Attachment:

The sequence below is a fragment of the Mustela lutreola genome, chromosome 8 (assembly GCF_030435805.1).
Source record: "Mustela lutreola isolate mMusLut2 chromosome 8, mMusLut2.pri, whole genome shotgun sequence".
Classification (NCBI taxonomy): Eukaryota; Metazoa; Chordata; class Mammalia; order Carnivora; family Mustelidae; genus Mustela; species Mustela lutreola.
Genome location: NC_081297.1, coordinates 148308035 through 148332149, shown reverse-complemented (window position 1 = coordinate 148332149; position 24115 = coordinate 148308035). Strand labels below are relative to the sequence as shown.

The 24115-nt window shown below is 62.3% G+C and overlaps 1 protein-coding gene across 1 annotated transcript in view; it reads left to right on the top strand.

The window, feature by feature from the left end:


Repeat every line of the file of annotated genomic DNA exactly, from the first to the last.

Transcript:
The sequence below is a fragment of the Mustela lutreola genome, chromosome 8 (assembly GCF_030435805.1).
Source record: "Mustela lutreola isolate mMusLut2 chromosome 8, mMusLut2.pri, whole genome shotgun sequence".
Classification (NCBI taxonomy): Eukaryota; Metazoa; Chordata; class Mammalia; order Carnivora; family Mustelidae; genus Mustela; species Mustela lutreola.
Genome location: NC_081297.1, coordinates 148308035 through 148332149, shown reverse-complemented (window position 1 = coordinate 148332149; position 24115 = coordinate 148308035). Strand labels below are relative to the sequence as shown.

The 24115-nt window shown below is 62.3% G+C and overlaps 1 protein-coding gene across 1 annotated transcript in view; it reads left to right on the top strand.

The window, feature by feature from the left end: